Rearfoot & Midfoot Mobility & Stability Exercises

Rearfoot & Midfoot Mobility & Stability Exercises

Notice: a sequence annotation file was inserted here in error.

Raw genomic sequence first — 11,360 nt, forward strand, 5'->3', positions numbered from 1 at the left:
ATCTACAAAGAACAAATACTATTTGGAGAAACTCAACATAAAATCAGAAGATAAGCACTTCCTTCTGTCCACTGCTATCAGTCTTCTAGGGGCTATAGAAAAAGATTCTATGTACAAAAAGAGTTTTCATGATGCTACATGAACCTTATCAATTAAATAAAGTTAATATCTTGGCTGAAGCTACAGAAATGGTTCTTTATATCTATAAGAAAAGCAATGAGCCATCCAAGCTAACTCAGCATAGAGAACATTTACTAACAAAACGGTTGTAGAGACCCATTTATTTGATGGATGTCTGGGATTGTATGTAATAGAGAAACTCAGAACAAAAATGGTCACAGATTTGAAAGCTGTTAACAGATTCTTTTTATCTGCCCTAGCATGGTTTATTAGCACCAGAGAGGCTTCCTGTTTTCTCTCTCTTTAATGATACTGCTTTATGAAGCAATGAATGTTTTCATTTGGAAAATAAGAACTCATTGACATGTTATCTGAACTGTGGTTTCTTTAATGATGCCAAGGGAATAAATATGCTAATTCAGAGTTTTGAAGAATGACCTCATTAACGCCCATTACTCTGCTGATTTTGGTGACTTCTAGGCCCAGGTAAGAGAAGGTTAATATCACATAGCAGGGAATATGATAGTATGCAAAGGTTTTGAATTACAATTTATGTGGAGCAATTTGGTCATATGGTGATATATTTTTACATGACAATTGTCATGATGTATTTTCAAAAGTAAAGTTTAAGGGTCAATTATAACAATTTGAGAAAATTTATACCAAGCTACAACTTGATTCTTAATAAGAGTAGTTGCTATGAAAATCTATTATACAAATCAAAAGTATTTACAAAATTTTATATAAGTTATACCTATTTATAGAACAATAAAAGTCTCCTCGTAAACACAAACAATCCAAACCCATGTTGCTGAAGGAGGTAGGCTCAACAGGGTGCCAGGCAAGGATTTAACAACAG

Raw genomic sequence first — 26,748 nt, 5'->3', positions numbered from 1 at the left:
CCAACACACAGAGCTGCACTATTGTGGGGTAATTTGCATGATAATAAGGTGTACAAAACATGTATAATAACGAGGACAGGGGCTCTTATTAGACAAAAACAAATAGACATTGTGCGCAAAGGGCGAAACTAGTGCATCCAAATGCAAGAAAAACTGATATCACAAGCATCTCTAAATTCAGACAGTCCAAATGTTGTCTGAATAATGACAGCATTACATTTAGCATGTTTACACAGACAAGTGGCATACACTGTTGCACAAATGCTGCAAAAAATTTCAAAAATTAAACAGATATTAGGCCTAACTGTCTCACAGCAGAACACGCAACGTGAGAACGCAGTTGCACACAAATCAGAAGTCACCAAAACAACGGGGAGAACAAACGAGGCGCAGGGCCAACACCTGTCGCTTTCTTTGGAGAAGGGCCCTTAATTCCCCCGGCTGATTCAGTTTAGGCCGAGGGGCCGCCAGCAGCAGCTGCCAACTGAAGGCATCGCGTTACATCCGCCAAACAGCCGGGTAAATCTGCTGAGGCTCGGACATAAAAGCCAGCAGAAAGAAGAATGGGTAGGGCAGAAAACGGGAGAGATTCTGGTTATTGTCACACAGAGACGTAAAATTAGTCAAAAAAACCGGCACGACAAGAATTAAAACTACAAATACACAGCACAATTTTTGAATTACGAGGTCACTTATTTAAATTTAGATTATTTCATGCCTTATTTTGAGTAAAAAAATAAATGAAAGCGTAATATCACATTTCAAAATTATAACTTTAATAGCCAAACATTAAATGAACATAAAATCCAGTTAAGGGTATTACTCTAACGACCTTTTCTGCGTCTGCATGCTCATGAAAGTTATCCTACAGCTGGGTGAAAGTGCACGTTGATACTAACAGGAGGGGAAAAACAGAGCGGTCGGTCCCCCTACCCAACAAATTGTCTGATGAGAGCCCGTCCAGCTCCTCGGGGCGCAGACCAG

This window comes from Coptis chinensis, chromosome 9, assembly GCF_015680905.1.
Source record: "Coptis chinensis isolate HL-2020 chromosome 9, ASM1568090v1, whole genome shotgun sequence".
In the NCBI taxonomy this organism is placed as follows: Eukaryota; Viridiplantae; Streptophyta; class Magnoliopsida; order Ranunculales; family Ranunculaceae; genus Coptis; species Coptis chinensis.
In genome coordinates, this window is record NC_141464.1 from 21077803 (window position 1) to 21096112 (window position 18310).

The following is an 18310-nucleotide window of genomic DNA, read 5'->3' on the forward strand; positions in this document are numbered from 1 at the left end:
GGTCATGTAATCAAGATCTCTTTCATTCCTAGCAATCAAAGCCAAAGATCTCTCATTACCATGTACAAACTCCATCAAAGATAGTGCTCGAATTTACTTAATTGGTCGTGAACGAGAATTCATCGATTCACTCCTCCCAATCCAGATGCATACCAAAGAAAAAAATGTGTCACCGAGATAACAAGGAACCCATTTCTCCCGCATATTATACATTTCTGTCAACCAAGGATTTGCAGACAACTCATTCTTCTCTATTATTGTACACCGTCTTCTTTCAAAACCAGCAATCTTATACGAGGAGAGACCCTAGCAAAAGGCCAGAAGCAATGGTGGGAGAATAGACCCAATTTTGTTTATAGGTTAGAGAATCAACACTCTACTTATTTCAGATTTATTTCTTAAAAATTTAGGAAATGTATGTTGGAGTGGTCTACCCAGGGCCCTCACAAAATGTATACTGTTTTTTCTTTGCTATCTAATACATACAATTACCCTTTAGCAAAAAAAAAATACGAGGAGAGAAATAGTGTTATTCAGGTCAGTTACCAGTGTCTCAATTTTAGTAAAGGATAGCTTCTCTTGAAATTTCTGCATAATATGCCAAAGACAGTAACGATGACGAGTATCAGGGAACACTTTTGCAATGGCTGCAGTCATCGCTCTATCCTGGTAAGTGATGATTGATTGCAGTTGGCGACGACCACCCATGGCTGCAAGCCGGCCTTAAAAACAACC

Demonstrated in this post is a sample ankle/foot mobility and stability exercise with progressions of the stability exercise. . Why does mobility and stability in this region matterโ‰๏ธย Think of the first thing that touches the ground when you walk, your footโ€ผ๏ธย How well your foot/ankle can move, and stabilize movement, can affect motion and alignment all the way up the kinetic chain. When we evaluate people in person, even if their pain is felt in their back, hip, or knee, it is always important to check out the foot/ankle.   So what is the rearfoot and midfootโ‰๏ธย The rearfoot (back of the foot) is compromised of the subtalar and talocrural joints, which includes the calcaneus and talus bones as well as the muscles/tendons/ligaments of this region. The talocrural joint is responsible for ankle dorsiflexion/plantarfexion while the subtalar joint is responsible for calcaneal inversion/eversion.   The midfoot is in between the rearfoot and forefoot and is compromised of multiple bones (navicular, cuboid, the cuneiforms) as well as the muscles, tendons, ligaments. More importantly the midfoot is where the arch of the foot is located.   Why this mobility exerciseโ‰๏ธย Rotating your upper body and hips side-to-side helps to promote coupled motion at the foot (pronation and supination). This is very important motion to have at the ankle/foot as having a mobile foot can help dampen forces as well as promote stability up the chain.   Why this stability exercise + progressionsโ‰๏ธย The split stance position is excellent as it challenges the ankle/foot in the sagittal and frontal plane, depending how narrow your feet are. Adding the upper body movements depicted here challenges stability further in the frontal and transverse planesโ€ผ๏ธย Adding the unstable surfaces helps to increase the challenge as well as promote reactive/postural control at the foot/ankle complexโ€ผ๏ธ
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